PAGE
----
I can see the parallels with Dungeon World, Torchbearer, 13th Age, and others. But is that Essentialism, or is it just people saying "this is what D&D is to me"? Or is it that putting that stake in the ground is an expression of  Essentialism? This is a half-remembered conversation, so I'm not going to name names, but I remember talking with a designer of some repute after we played his version of old-school deadly D&D, which was quite a clever game and different design-wise than you might expect (it certainly wasn't OSR). We were talking about Dungeon World, and he said something to the effect of "I don't recognize that as D&D, wherever they are coming from isn't the tradition I came from."

    He wasn't commenting on the quality of the design, he was commenting on its D&Dness. That he would do so, that this would be a perfectly normal and expected conversation among roleplayers, was perfectly normal to both of us. Which of course we would never do with any other game. I've played a couple weird-fantasy post-apocalyptic games in addition to Gamma World, and never once did I think, while playing those other games, "but is it really Gamma World enough?"

    Such a strange head-space/through-point of the hobby, and now that I've seen it, I can't unsee it, everywhere.


    • Hi Hans! Thanks for viewing

      Hi Hans! Thanks for viewing and commenting, not least for tolerating the early-early videos. Although I hope I'll be saying the same about the current ones a few years from now …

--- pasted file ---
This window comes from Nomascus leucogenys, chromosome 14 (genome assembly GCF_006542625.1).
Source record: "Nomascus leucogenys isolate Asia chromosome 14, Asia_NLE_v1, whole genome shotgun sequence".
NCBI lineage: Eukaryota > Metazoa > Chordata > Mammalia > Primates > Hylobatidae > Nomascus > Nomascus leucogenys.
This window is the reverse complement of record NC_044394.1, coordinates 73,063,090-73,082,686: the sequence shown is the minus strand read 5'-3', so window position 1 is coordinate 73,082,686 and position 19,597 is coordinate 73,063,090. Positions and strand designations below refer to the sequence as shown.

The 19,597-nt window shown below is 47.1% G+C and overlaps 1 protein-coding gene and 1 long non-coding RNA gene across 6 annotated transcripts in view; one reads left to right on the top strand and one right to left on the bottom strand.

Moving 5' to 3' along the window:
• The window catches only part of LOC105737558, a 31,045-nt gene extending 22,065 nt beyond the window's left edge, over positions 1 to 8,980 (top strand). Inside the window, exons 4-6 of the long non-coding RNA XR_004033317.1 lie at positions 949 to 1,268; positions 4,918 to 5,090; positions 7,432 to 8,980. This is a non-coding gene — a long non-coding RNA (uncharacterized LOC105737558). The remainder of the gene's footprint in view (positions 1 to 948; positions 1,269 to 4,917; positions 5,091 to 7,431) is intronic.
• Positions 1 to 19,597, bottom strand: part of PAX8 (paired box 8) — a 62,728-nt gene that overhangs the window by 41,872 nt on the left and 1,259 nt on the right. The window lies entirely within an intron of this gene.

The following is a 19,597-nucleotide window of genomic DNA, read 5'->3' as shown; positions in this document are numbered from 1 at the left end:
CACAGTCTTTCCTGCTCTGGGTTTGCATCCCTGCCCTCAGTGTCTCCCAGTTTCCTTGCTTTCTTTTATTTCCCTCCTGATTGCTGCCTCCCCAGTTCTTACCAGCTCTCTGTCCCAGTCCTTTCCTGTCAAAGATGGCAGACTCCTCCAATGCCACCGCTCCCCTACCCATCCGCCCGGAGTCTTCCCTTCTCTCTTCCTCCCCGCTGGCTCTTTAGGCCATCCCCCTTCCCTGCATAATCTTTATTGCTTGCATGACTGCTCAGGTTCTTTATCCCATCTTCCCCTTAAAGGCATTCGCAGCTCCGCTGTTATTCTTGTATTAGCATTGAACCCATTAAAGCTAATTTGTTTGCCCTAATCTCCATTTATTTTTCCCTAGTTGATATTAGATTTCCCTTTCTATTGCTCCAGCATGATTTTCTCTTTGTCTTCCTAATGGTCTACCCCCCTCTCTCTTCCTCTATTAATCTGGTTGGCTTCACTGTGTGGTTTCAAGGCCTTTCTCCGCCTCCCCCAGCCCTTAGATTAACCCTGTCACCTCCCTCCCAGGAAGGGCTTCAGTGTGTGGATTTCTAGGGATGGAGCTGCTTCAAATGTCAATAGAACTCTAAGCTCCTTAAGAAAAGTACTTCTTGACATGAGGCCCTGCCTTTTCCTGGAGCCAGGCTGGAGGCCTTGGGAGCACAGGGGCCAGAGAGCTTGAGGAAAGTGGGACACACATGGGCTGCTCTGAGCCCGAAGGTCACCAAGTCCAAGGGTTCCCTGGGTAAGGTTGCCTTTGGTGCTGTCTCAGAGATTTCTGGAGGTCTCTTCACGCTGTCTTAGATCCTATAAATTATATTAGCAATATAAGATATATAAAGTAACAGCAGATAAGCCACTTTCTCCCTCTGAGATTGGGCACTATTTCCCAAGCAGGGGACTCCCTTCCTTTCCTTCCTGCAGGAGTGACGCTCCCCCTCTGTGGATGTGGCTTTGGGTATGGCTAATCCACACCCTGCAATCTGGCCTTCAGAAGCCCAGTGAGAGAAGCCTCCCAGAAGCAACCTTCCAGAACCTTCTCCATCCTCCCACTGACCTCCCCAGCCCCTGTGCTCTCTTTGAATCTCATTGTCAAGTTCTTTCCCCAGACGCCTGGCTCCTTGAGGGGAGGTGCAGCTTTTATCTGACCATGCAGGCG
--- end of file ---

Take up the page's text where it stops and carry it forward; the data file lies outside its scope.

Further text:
One small thing gleaned from my academic career is that very often, postmodern critique is deemed "suitable for thee but not for me."

      My view on 13th Age, Torchbearer, Dungeon World, et cetera concerns a reconciliation of opposed and also inadmissible views: that D&D as textual game isn't "doing D&D," so design is necessary to do it, or at least to do it with much less tripping over a group's collective feet; also, that a real RPG or house system or company as such is validated by showing it can "do D&D," at least for fantasy. So the D&D-ness becomes absolutely abstract and available for me-ness instead, as long as you hit the right notes in presentation and self-justification.


      I can see the parallels with Dungeon World, Torchbearer, 13th Age, and others. But is that Essentialism, or is it just people saying "this is what D&D is to me"? Or is it that putting that stake in the ground is an expression of  Essentialism?

      … I confess I cannot see any difference between those things. I see one thing.

      You may be interested in some comics thoughts I've taken down related roads, written at the same time that I was formulating the Finding D&D issues or just afterwards: Four-color Christ Jesus, Jihad, exclamation point optional, Everyday religion, Super good.